This gave me a chance to photograph two athletes, which is something I've wanted to do for a while. Obviously both of these individuals are fit people. The indoor settings fit Andrene to a "T", however not so much for Jared. Jared needs to have some type of sports action to get his look down. We started with some basic warm up shots on the workout mat. I knew I wanted a softer look for Andrene so I hit her with a poor man's beauty dish (umbrella overhead) and a flash sitting on the floor behind her. With Jared I wanted to give him a more "manly" harsh look so I lit him with bare flashes over each shoulder and a reflector to either side to catch the bare flashes for fill. Background was clearly improvised in post.

Then of course we moved on to fashion-type shots. Andrene has many wonderful photogenic spaces in her house, but given the time allotted we stuck to her "closet"/fashion warehouse. The main problem I had was reflections off the glass doors behind where they were sitting. This basically meant one of two things for me; ambient light or cropping. The umbrella definitely showed up in photos anytime I went wide with flash. I know, I know, gobo it. But I didn't have an appropriately sized gobo to adequately hide the umbrella.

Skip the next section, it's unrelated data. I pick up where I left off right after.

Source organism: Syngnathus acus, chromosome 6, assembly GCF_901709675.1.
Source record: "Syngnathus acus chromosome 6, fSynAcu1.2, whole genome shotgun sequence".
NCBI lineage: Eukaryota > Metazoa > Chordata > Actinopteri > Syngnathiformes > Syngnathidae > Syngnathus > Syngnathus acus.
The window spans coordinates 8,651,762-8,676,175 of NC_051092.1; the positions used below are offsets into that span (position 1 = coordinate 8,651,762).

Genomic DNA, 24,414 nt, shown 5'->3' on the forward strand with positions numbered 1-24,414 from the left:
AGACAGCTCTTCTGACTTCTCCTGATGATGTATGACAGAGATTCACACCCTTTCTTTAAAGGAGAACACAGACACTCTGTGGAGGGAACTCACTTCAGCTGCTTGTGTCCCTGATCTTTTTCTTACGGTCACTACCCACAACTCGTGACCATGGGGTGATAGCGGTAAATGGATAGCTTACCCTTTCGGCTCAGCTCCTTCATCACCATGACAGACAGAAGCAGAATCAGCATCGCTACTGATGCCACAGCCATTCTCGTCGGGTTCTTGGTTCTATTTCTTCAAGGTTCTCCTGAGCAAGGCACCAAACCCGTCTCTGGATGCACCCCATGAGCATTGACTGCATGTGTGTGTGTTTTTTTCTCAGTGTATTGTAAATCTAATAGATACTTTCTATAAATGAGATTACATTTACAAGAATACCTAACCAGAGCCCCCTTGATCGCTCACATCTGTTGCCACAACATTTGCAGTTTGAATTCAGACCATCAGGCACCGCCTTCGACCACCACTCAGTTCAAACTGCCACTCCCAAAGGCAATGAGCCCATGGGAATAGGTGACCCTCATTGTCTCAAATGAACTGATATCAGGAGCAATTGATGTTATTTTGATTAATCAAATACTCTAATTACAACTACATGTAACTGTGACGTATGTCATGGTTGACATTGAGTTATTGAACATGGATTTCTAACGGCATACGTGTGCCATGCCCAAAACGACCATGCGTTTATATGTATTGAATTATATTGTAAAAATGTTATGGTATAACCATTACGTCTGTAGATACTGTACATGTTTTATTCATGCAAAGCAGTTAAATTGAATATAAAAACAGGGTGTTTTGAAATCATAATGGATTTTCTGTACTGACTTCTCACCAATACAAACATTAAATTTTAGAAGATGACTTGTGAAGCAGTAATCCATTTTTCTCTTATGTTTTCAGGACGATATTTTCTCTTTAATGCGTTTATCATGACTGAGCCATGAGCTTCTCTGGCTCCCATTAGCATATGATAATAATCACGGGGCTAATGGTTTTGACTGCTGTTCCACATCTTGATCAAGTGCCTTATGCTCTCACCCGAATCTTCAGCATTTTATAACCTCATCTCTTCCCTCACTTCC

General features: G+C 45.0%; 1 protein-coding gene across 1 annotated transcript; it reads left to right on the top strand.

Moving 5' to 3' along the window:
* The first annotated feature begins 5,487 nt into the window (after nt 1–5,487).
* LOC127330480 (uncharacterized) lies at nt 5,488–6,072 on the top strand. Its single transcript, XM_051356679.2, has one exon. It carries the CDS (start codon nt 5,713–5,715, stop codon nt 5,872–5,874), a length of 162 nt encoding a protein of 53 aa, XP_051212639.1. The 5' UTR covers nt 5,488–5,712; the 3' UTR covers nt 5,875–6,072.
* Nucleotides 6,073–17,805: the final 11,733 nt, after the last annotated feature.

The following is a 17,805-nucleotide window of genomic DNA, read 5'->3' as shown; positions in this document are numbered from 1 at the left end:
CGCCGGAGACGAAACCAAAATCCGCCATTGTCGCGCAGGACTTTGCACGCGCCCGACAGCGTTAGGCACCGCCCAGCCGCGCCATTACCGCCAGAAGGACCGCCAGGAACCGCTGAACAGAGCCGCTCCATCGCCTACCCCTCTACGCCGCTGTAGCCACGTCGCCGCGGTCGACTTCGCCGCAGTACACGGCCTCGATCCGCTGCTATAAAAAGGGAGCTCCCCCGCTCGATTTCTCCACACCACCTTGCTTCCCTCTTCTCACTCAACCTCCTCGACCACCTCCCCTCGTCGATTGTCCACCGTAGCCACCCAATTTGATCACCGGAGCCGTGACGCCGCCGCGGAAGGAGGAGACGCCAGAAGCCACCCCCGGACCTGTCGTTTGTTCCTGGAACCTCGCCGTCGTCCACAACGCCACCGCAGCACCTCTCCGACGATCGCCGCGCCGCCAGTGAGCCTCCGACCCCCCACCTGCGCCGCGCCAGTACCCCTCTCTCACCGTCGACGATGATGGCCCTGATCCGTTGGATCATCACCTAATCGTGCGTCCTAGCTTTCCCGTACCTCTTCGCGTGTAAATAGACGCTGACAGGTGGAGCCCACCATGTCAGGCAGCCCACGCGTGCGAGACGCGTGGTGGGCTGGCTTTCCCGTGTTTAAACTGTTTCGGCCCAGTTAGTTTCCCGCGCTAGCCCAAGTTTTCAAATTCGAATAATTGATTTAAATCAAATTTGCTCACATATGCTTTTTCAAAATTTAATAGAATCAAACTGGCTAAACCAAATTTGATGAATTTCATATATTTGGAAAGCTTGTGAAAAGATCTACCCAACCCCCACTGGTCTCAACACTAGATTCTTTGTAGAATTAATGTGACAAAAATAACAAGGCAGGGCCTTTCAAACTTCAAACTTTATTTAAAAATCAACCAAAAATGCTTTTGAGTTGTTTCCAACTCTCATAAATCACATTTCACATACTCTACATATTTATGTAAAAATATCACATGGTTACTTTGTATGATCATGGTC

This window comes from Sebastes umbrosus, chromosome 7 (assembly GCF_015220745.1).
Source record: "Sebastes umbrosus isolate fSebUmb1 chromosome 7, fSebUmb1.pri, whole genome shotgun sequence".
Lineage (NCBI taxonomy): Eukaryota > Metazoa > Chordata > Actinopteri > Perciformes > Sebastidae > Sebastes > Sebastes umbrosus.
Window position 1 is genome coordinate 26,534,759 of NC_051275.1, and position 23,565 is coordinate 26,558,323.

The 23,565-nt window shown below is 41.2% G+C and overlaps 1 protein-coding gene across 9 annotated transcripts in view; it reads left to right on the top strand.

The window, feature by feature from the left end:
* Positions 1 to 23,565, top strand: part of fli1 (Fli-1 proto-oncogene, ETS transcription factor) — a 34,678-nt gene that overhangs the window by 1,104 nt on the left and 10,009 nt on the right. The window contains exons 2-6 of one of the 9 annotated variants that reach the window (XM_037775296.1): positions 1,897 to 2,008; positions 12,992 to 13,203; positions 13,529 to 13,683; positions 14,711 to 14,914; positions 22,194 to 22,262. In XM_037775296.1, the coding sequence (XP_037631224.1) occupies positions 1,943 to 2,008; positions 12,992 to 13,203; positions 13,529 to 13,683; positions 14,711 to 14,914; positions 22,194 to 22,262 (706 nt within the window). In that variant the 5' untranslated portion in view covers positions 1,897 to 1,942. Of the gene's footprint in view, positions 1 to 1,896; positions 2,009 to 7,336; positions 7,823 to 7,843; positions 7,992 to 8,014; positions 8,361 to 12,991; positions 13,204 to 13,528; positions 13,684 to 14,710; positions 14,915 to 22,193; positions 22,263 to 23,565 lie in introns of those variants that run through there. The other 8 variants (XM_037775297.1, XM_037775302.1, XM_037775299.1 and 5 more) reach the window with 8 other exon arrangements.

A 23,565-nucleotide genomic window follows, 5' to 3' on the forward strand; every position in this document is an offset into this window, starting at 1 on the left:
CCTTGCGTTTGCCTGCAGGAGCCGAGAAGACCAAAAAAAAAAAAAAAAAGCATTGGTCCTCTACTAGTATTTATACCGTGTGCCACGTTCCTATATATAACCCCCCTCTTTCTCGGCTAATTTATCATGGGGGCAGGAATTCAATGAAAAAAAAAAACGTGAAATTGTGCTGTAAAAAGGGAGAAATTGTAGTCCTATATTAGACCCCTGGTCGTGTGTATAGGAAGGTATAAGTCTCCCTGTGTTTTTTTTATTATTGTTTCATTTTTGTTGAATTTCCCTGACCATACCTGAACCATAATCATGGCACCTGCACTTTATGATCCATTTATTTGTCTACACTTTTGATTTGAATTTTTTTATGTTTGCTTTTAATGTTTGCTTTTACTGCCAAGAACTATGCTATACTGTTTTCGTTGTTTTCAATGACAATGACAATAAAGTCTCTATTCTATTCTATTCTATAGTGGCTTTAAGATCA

That's OK because Andrene's closet has diffusers over each of the side windows (yes, side lighting built in!). It was a cloudy day, which also helped. With Jared I added in a little fill using the umbrellas overhead to the left and right.

This also gave me an opportunity to try a little more couples modeling. I recently went to Mark Delong's web site and saw a picture with the guy looking away and the woman looking into the camera. Since he was successful with it in a different setting I decided to give it a go. I think it worked. Lighting was just ambient.

Andrene is producing a fashion event this Friday and she asked me to photograph it, so we'll see what happens. I still not completely sure on what the event is all about, but...beautiful models and a great backdrop...couldn't say no.